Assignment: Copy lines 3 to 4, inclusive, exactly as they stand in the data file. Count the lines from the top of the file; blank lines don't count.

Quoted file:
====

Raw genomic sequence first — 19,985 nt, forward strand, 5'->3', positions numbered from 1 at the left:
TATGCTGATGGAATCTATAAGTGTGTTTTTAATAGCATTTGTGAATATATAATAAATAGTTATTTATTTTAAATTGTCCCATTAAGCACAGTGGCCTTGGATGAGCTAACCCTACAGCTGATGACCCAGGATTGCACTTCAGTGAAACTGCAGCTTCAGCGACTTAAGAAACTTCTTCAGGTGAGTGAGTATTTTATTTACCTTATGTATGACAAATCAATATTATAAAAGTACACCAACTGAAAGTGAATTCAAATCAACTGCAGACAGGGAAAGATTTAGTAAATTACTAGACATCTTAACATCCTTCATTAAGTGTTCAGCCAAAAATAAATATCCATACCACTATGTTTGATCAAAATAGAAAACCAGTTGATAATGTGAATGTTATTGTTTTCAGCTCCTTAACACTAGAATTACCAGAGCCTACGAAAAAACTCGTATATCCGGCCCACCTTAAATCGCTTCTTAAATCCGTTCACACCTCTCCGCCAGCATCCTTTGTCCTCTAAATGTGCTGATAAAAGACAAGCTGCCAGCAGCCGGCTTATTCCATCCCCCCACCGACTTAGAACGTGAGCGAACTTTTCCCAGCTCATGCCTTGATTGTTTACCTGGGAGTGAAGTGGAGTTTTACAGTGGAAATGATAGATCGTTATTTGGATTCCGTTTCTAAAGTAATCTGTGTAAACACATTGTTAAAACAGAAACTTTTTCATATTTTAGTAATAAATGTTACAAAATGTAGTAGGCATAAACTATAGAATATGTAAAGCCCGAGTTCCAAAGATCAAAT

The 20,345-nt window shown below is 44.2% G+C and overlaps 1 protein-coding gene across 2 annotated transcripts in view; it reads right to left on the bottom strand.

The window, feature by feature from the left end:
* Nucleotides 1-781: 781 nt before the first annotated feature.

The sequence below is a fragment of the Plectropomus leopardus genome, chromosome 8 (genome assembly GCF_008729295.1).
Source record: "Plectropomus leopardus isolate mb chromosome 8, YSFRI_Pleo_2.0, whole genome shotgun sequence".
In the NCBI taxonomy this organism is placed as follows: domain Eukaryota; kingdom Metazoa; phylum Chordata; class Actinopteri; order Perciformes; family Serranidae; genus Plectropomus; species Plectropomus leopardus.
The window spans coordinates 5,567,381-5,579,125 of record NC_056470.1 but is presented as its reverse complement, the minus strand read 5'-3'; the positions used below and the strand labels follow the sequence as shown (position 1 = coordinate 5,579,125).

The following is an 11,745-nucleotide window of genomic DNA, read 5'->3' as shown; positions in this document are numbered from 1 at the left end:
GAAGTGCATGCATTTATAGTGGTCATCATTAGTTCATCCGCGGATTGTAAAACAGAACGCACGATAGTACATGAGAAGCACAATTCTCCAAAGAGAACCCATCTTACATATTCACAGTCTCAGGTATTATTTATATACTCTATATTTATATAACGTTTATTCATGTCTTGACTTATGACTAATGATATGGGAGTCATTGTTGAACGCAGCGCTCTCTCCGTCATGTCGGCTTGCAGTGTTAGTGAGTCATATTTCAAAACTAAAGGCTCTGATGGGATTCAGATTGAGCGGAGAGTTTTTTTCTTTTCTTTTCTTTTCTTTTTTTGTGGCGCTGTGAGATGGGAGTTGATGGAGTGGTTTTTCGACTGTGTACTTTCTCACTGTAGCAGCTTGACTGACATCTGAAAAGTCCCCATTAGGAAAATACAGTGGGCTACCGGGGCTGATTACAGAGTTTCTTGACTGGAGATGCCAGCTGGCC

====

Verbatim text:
The 20,345-nt window shown below is 44.2% G+C and overlaps 1 protein-coding gene across 2 annotated transcripts in view; it reads right to left on the bottom strand.

The window, feature by feature from the left end: